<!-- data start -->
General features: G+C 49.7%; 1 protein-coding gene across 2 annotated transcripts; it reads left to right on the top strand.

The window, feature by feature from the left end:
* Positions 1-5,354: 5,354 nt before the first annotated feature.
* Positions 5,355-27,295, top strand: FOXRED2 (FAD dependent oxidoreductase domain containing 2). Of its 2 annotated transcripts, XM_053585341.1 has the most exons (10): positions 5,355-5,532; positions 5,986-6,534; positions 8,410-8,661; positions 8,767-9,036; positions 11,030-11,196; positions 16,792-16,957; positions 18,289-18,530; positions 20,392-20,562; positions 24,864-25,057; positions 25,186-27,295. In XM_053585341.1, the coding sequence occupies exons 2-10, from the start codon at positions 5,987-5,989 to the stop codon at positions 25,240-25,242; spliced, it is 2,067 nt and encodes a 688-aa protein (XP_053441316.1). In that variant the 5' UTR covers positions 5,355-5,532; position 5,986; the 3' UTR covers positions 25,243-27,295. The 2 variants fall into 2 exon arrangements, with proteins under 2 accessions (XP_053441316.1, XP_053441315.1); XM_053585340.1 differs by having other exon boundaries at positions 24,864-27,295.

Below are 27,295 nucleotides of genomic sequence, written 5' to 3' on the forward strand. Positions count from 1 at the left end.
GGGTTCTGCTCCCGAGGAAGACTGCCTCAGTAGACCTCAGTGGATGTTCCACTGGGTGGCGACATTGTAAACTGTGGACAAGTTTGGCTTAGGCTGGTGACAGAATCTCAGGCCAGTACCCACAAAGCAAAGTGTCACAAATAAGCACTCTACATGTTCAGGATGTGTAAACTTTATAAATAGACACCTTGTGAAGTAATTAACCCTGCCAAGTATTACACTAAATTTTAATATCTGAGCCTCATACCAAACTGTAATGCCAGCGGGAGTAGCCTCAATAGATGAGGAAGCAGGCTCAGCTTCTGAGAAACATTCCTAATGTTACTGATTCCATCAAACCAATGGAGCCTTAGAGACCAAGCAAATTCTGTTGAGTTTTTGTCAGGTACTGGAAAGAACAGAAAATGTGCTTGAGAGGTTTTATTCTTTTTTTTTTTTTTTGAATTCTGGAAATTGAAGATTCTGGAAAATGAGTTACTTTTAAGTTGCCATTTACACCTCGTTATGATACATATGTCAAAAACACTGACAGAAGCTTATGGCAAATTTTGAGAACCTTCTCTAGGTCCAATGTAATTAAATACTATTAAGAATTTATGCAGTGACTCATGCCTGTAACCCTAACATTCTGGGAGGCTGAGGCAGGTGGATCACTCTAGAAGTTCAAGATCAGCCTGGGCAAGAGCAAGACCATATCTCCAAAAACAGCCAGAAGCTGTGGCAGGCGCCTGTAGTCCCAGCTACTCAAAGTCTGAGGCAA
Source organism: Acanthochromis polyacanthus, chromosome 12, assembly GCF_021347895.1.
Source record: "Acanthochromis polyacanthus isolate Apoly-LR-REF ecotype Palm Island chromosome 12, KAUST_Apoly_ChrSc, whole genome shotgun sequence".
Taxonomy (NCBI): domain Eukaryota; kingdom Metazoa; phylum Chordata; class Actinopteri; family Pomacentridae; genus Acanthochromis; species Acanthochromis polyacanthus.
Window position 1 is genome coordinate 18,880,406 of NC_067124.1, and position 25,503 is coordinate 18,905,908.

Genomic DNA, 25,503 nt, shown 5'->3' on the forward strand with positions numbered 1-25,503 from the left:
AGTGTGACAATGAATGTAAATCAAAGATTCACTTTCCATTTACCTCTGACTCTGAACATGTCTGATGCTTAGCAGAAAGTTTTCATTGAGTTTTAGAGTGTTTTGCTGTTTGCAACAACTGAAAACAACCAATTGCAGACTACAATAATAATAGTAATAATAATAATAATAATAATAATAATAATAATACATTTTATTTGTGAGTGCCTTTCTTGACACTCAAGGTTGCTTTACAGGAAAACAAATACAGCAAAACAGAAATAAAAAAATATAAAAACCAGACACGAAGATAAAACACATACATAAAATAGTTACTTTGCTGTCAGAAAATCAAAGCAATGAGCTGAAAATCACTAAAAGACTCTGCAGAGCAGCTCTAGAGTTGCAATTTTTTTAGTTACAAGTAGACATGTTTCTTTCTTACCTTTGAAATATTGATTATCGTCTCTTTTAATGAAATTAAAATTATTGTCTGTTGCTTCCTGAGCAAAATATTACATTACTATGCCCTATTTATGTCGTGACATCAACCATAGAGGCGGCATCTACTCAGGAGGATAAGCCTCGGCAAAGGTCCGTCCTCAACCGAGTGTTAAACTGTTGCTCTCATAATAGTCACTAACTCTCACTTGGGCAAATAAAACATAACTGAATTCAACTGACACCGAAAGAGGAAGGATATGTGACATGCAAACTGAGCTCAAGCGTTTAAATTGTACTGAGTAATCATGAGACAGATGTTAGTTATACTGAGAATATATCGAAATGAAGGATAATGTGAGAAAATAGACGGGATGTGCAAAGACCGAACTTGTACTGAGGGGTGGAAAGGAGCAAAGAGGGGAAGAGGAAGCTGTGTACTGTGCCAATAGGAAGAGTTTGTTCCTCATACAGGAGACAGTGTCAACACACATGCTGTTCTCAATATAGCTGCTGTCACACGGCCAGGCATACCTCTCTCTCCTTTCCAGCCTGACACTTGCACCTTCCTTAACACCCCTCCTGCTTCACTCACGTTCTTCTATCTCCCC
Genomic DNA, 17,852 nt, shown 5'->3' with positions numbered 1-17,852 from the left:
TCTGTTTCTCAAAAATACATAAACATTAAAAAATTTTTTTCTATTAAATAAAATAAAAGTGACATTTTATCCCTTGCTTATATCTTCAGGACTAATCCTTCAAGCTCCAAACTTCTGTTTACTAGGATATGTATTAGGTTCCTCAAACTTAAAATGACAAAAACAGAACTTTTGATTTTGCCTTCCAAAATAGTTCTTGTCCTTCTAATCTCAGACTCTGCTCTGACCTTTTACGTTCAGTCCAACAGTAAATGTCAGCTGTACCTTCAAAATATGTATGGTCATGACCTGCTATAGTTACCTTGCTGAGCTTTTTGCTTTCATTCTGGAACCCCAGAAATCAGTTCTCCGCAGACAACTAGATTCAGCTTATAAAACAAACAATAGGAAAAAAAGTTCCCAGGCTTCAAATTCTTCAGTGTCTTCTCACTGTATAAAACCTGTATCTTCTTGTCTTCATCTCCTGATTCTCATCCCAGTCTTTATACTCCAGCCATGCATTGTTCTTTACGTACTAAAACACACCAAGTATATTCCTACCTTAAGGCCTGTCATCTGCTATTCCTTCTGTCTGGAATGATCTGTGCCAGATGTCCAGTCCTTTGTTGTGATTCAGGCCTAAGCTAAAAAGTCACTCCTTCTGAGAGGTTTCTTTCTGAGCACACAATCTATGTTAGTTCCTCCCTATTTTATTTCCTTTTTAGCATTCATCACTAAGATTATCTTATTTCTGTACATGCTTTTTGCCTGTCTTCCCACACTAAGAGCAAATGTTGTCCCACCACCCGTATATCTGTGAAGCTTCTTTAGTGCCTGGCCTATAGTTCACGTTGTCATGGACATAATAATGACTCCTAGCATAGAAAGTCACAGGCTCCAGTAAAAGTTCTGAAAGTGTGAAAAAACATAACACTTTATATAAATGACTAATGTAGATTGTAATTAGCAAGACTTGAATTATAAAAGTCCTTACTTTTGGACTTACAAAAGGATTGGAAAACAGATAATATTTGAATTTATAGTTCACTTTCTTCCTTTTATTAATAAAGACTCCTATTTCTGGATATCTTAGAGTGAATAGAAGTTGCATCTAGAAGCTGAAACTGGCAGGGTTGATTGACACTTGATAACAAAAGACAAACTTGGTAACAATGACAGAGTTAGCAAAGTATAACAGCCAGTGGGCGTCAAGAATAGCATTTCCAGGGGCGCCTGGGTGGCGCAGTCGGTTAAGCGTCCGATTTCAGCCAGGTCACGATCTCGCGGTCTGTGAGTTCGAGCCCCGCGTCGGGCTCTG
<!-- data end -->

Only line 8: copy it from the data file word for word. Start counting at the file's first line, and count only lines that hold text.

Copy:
Source record: "Acanthochromis polyacanthus isolate Apoly-LR-REF ecotype Palm Island chromosome 12, KAUST_Apoly_ChrSc, whole genome shotgun sequence".